These issues clearly clash with President Barack Obama’s approach to the Middle East.  Obama is the first US president to envisage Syria as a place where the United States should not do “stupid stuff” by waging another war, since it is beyond repair.

The Saudis are still in a state of shock that Obama concluded a nuclear deal with Iran, whereby the latter was allowed to continue its nuclear research program.  Now, the Saudis have no choice but to work on a realignment of their foreign policy toward Israel, which hates Iran with equal intensity.  However, the chief problem with that alignment is that it may never be made public, given the intensely anti-Israeli environment among the Saudi powerful religious community.  Still, Saudi Arabia may be able to become a little overt about its policy realignment with Israel, in the sense that the same Saudi religious scholars also hate Iran on the basis of their long-standing views of the Shias stemming from Wahhabism.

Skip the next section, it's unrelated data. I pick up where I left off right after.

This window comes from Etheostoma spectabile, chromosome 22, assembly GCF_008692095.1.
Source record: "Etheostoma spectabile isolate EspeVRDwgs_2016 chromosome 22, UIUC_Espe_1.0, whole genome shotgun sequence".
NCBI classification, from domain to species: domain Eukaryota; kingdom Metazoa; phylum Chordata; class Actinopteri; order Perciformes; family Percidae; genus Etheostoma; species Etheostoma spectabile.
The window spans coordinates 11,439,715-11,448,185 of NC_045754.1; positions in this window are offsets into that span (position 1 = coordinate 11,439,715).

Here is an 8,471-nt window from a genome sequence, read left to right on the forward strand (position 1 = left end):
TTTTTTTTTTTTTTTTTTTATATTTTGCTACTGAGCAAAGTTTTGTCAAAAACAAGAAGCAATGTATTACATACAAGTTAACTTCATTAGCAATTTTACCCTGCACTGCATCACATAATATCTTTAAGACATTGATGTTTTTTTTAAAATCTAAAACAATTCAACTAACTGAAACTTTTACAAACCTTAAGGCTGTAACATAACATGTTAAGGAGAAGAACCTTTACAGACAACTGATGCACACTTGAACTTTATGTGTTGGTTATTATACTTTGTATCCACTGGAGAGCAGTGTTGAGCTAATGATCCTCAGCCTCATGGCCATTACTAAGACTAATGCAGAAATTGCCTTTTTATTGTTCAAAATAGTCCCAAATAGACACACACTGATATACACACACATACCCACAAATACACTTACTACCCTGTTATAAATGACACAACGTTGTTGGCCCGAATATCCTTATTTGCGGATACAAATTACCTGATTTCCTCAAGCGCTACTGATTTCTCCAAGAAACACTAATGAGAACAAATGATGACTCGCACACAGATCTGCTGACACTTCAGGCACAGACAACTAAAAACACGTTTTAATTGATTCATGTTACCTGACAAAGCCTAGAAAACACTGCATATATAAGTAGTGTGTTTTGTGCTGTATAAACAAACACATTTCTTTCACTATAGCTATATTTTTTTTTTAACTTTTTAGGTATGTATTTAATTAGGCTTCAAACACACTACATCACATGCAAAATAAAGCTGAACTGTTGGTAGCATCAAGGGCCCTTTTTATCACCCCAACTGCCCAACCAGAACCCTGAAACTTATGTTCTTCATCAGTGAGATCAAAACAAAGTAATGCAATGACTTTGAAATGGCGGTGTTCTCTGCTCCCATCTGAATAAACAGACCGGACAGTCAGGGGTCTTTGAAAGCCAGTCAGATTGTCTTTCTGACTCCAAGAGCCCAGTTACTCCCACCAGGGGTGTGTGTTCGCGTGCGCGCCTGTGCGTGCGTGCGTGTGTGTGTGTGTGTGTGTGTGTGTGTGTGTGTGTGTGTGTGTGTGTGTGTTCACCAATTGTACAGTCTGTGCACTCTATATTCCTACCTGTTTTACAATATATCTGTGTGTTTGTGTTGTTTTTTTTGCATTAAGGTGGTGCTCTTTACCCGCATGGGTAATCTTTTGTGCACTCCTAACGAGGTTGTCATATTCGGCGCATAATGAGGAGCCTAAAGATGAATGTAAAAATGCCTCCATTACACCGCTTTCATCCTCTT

The Saudis also remain envious of Iran because of the way it has handled itself against the United States during that country’s invasion of Iraq.  They are envious of the way Iran became an influential power inside Iraq after the US withdrawal from that country.  And, in a perverse way, they admire Iran’s commitment to confront the United States in Syria through their resolute support of Bashara Assad.